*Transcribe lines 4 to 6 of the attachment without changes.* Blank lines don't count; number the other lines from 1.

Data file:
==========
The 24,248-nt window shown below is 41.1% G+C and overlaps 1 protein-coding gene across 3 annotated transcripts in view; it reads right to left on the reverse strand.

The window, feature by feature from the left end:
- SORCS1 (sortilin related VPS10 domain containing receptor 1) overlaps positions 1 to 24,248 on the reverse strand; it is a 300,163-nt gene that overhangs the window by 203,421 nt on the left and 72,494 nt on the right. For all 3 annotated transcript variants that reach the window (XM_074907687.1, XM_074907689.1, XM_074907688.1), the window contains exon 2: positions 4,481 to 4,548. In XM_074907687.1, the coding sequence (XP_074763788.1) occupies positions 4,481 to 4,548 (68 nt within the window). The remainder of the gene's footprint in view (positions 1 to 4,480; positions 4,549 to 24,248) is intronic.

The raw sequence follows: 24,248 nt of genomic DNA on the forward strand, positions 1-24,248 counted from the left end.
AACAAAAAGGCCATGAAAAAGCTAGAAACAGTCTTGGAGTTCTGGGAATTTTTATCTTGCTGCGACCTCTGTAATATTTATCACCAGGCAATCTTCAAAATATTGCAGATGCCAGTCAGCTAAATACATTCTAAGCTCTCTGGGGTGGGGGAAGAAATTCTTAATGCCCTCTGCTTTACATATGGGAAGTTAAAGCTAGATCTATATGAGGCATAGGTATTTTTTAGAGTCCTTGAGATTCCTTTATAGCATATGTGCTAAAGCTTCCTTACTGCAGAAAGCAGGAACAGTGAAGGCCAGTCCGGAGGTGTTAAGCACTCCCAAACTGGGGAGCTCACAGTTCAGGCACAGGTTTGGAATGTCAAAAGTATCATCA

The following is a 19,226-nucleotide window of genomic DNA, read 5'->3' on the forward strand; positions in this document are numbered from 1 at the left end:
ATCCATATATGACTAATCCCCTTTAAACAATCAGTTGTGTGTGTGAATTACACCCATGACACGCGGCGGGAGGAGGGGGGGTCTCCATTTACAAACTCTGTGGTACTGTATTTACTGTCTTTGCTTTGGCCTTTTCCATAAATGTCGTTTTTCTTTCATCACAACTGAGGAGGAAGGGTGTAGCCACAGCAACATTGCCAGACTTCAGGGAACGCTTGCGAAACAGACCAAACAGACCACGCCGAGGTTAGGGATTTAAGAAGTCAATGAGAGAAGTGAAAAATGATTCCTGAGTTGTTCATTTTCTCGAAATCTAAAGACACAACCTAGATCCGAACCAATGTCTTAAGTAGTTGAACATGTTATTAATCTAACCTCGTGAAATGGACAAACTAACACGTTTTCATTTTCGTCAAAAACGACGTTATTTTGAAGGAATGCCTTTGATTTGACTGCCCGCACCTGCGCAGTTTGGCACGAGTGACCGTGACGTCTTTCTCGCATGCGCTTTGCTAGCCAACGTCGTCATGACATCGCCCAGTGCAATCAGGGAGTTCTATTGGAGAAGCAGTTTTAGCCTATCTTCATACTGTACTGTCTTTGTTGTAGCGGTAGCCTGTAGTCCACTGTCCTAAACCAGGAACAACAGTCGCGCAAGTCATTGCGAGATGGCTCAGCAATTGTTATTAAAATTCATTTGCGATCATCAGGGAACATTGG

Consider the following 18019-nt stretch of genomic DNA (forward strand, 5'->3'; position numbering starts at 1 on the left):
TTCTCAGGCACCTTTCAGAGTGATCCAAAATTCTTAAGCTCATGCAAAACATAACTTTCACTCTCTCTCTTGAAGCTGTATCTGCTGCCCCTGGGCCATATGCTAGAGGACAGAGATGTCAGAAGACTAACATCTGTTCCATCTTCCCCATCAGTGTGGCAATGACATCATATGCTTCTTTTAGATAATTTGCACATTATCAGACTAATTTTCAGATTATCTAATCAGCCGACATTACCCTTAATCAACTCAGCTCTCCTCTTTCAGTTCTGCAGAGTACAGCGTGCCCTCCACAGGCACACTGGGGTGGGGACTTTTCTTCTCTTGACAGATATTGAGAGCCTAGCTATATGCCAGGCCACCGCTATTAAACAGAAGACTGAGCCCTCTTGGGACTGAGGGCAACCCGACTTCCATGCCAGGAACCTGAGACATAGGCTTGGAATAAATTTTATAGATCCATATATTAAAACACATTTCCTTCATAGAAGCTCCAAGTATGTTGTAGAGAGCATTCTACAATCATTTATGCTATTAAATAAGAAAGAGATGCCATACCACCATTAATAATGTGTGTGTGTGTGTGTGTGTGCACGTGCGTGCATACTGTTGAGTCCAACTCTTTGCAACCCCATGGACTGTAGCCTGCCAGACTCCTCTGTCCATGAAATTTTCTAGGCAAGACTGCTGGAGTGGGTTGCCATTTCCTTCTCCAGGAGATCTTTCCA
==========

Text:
The raw sequence follows: 24,248 nt of genomic DNA on the forward strand, positions 1-24,248 counted from the left end.
AACAAAAAGGCCATGAAAAAGCTAGAAACAGTCTTGGAGTTCTGGGAATTTTTATCTTGCTGCGACCTCTGTAATATTTATCACCAGGCAATCTTCAAAATATTGCAGATGCCAGTCAGCTAAATACATTCTAAGCTCTCTGGGGTGGGGGAAGAAATTCTTAATGCCCTCTGCTTTACATATGGGAAGTTAAAGCTAGATCTATATGAGGCATAGGTATTTTTTAGAGTCCTTGAGATTCCTTTATAGCATATGTGCTAAAGCTTCCTTACTGCAGAAAGCAGGAACAGTGAAGGCCAGTCCGGAGGTGTTAAGCACTCCCAAACTGGGGAGCTCACAGTTCAGGCACAGGTTTGGAATGTCAAAAGTATCATCA

The following is a 19,226-nucleotide window of genomic DNA, read 5'->3' on the forward strand; positions in this document are numbered from 1 at the left end: